Of course, the definitions of civility, courage, compassion, and character are open to interpretation, especially in an American society characterized by a multitude of worldviews, some complementary, some diametrically opposed to one another. George Bush is clever. He solves this problem not by dogmatically asserting one cultural horizon in which his virtues are to be interpreted, but by indirectly suggesting this horizon via his choice of metaphors, cultural allusions, and illustrations. Throughout his speech Bush refers to religion, the nation, and the family. As he notes with biblical flair, "And I can pledge our nation to a goal: When we see that wounded traveler on the road to Jericho, we will not pass to the other side." Through the noticeable deployment of such allusions, Bush manages to suggest that the proper framework for interpreting American values and virtues is defined by traditional American patriotism, religious faith, and allegiance to conventional, patriarchal institutions like the heterosexual family.

But where does this leave other interpretations of compassion, courage, civility, and character? We can admire the selfless compassion of the Good Samaritan and still ask whether such a notion of compassion is politically desirable. Then as admirable as the Good Samaritan is, he also exhibits a certain passivity. He helps, but he does not combine this with a desire to put an end to the conditions that contribute to suffering in the first place. His is a limited, apolitical compassion. What of those notions of compassion that reject such an uncritical approach to alleviating suffering? What of those notions of compassion that, even as they motivate people to help others, also drive them to demand that the conditions that caused the misery in the first place be changed? In his elision of such other conceptions, in his constant allusions to Christian notions of compassion and the other virtues, Bush strongly suggests that the alternative conceptions will be left by the side of the road, that they will not possess the same social legitimacy as those versions of the virtues sanctioned by his administration and by the state.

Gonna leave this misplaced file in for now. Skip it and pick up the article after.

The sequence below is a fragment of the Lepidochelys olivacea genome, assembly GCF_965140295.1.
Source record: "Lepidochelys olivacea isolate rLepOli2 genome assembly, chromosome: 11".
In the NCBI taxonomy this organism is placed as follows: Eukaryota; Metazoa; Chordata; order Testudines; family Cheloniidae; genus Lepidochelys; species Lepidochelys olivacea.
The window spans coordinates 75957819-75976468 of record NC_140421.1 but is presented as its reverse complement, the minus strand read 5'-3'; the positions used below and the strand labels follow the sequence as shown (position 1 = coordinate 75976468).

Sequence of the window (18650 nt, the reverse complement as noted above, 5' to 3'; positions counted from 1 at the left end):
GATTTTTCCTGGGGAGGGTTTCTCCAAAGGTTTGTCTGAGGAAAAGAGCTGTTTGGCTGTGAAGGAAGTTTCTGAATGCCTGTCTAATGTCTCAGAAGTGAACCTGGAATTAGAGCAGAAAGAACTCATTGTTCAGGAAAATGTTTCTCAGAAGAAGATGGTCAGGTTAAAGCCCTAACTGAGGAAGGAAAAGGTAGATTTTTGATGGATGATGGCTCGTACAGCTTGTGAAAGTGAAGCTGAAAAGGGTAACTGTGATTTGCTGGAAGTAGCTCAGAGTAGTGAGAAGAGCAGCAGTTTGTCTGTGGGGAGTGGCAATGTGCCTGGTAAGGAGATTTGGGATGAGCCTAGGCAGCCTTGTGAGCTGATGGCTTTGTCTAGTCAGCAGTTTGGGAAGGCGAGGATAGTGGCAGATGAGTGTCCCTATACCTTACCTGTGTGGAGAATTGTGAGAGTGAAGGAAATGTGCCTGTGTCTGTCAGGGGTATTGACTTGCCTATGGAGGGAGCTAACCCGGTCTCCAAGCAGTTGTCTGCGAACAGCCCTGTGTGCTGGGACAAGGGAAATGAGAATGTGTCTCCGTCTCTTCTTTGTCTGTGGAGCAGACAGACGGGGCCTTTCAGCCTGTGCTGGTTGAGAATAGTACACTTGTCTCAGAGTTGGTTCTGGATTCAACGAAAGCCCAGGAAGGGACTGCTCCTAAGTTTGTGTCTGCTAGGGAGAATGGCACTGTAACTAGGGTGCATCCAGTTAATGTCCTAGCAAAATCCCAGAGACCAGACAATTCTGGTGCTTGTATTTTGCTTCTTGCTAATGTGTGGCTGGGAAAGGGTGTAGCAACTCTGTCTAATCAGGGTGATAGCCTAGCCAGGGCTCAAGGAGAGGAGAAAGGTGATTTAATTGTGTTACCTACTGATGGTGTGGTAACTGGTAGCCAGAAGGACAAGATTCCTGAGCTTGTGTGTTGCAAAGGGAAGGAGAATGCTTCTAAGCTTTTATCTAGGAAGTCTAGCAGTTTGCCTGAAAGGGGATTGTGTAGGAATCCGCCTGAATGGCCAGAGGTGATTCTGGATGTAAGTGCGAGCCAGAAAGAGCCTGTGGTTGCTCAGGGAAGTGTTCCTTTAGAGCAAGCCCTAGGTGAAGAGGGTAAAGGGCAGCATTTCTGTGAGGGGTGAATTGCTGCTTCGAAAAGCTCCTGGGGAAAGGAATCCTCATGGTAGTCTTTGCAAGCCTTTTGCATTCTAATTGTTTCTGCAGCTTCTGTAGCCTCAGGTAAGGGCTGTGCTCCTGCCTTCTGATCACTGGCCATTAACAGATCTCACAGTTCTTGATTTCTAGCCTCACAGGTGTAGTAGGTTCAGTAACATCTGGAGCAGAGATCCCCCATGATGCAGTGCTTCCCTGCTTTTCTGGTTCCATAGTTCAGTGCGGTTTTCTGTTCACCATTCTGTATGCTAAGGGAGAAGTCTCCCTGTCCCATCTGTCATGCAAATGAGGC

However necessary virtues might be, without virtuous individuals they are empty indeed. This insight grounds the second main component of Bush's vision for American politics: an active citizenry. Sounding a populist, but more importantly, an empowering note of political inspiration, Bush argues that citizens are the ones in the best position to enact the virtues America needs. Eschewing the usual arrogance of the technocrat, Bush argues that neither the political elite, nor the state have the expertise or insight to successfully address the most recalcitrant problems America faces. "Compassion," after all, "is the work of a nation, not just a government. And some needs and hurts are so deep they will only respond to a mentor's touch or a pastor's prayer." Weaving together Republican themes of patriotism, individual responsibility, and empowerment and giving them an activist gloss, Bush limns this new citizen as the compassionate, responsible servant of his nation and his fellow Americans. "I ask you to be citizens," Bush implored at arguably the high point of his speech, "Citizens, not spectators. Citizens not subjects. Responsible citizens, building communities of service and a nation of character." An activist government is anathema to Bush, not so an activist citizenry.